A Burning Issue
Soon after moving to Bangalore and getting myself a job at Holiday Inn and my Ben was born, Jaya started to work at the Mallya Apollo Hospital (now Mallya) after a 10-month confinement. Life had become more routine with my lunch-dinner shift and Jaya’s morning shifts. Our weekly offs were also not coinciding with me getting a weekday off and she on weekends.
It was on my weekday off that I used to keep all my chores to. Having moved to the two roomed house, adjoining my in-laws, Ben used to divide his time between the two houses. I did not have to do much as far as his feeding and cleaning was concerned, having two grandparents, an uncle and two house helps to take care of his needs. So I was left to myself for the better part of the day to wake up late, share the table for meals and such.
I would do my regular ironing of clothes during the period after breakfast and before lunch having got the necessary training at home as well as catering school. On this fateful morning, Ben was asleep on the cot as I went about setting up the wooden writing desk for my ironing chore. This table being about 4 ft in length was not long enough for the clothes and hence a cane stool was the preferred location to rest the iron in-between the pressing of the clothes and folding it.
I had just finished a trouser, folded it in three, shot a glance at the cot, where Ben had been sleeping peacefully. He must have been about a year and a half. He was just starting to wake up and I had a couple of pieces more to go before I could give him my full attention. I placed the ironed trouser on the bed, looked at Ben, placed the hot iron on the stool and was straightening the next piece on the table when I shot my next glance at him and did not find him on the bed. I did a 180 and saw that he had climbed down off the bed, crawled to the stool and stood with his hands on it and shaking the stool. As I dove to catch him, the hot iron fell on his tiny hands and all hell broke loose.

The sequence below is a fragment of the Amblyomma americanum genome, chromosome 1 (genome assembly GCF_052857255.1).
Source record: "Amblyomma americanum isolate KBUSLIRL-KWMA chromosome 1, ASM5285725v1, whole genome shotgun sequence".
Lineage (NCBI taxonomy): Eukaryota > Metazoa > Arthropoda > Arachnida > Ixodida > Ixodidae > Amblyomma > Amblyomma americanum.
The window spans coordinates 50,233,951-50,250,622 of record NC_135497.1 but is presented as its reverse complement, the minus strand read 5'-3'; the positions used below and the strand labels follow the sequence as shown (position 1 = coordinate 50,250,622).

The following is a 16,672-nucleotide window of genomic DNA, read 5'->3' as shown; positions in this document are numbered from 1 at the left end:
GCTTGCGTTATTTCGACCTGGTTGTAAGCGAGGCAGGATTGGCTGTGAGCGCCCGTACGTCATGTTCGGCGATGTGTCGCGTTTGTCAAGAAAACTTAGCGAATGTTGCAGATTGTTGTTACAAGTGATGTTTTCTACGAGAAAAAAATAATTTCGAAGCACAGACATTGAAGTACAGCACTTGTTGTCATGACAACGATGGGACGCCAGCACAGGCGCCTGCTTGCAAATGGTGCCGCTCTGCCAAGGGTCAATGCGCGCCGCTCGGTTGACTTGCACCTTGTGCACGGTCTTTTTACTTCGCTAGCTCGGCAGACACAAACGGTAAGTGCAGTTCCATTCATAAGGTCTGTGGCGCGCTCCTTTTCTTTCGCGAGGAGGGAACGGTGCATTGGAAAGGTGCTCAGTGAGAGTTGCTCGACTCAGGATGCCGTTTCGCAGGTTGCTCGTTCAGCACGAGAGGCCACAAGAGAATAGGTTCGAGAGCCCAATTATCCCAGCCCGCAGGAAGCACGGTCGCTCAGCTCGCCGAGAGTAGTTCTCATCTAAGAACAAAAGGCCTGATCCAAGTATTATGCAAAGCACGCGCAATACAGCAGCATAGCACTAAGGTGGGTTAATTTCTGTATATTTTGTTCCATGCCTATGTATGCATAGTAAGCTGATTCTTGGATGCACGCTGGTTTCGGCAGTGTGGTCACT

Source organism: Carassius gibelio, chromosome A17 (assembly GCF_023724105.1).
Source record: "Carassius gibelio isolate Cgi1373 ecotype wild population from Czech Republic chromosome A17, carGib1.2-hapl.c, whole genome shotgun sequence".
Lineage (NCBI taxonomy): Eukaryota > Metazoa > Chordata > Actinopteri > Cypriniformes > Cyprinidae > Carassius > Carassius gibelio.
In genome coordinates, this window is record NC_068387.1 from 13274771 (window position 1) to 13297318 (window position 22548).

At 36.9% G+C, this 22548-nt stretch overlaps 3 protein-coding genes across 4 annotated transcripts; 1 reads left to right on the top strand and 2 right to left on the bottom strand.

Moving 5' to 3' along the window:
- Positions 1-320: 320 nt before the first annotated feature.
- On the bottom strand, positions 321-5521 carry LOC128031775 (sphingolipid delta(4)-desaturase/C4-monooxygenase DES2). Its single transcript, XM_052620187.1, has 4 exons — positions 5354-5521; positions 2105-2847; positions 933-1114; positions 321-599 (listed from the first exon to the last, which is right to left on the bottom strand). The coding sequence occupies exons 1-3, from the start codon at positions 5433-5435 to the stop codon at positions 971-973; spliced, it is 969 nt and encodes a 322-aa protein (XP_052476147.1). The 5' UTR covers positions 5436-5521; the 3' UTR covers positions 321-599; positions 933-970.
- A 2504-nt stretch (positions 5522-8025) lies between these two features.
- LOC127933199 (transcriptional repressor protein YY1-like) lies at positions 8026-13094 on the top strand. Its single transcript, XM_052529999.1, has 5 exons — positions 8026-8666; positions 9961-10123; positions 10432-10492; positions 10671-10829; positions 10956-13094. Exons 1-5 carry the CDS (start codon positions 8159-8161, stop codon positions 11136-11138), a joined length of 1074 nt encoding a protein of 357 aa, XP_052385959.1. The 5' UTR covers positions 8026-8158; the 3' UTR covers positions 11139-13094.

His increasing crescendo brought the in-laws from next door and I thrust his hands under the tap water in an attempt to reduce the damage done. Someone stopped an auto rickshaw passing by and I quickly changed from my ‘lungi’ and urged the driver to hospital. Ben soon quietened down and got distracted in the ride. His resistance to pain was high and that was evident over his growing years and even during his knee operations. By the time we reached the hospital, he was back to his cherubic self. The doctor in attendance was an Iranian, on OPD duty. He went about applying cream and covering it up with gauze and bandage but that did not last the ride back home.
I went to pick up Jaya from work and on the ride back home is when I broke it to her about the accident. She thought something had happened to me. Then I explained to her about the sequence of events. The ride was relatively quiet and my mother in law’s teary face said it all. But Ben was brave through the aftermath and enjoying the added attention. The next couple of days was spent trying to figure out ways and means of keeping the wound infection free. A visit to Mallya for a second opinion and mental satisfaction lead to losing the bandage and Ben getting an identifying mark on his back of his left hand for life and no movement discomfort.
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